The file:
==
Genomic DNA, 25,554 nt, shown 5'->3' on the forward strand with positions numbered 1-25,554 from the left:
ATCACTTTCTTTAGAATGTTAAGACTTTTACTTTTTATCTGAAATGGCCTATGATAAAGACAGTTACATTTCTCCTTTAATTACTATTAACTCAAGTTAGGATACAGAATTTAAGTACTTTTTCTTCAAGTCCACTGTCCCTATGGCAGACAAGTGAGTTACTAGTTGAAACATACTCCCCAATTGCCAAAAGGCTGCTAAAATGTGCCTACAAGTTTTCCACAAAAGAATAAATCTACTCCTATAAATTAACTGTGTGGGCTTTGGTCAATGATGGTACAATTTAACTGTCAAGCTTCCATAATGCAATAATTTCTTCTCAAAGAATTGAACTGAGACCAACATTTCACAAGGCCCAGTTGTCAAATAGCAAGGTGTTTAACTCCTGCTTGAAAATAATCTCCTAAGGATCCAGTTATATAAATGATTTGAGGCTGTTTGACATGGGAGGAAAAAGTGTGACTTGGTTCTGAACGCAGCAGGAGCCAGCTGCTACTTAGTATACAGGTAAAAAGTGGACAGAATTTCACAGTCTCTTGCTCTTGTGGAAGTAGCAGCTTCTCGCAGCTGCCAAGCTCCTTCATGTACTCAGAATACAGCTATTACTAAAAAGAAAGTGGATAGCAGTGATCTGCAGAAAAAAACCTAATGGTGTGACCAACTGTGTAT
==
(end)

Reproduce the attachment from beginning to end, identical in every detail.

Genomic DNA, 25,554 nt, shown 5'->3' on the forward strand with positions numbered 1-25,554 from the left:
ATCACTTTCTTTAGAATGTTAAGACTTTTACTTTTTATCTGAAATGGCCTATGATAAAGACAGTTACATTTCTCCTTTAATTACTATTAACTCAAGTTAGGATACAGAATTTAAGTACTTTTTCTTCAAGTCCACTGTCCCTATGGCAGACAAGTGAGTTACTAGTTGAAACATACTCCCCAATTGCCAAAAGGCTGCTAAAATGTGCCTACAAGTTTTCCACAAAAGAATAAATCTACTCCTATAAATTAACTGTGTGGGCTTTGGTCAATGATGGTACAATTTAACTGTCAAGCTTCCATAATGCAATAATTTCTTCTCAAAGAATTGAACTGAGACCAACATTTCACAAGGCCCAGTTGTCAAATAGCAAGGTGTTTAACTCCTGCTTGAAAATAATCTCCTAAGGATCCAGTTATATAAATGATTTGAGGCTGTTTGACATGGGAGGAAAAAGTGTGACTTGGTTCTGAACGCAGCAGGAGCCAGCTGCTACTTAGTATACAGGTAAAAAGTGGACAGAATTTCACAGTCTCTTGCTCTTGTGGAAGTAGCAGCTTCTCGCAGCTGCCAAGCTCCTTCATGTACTCAGAATACAGCTATTACTAAAAAGAAAGTGGATAGCAGTGATCTGCAGAAAAAAACCTAATGGTGTGACCAACTGTGTAT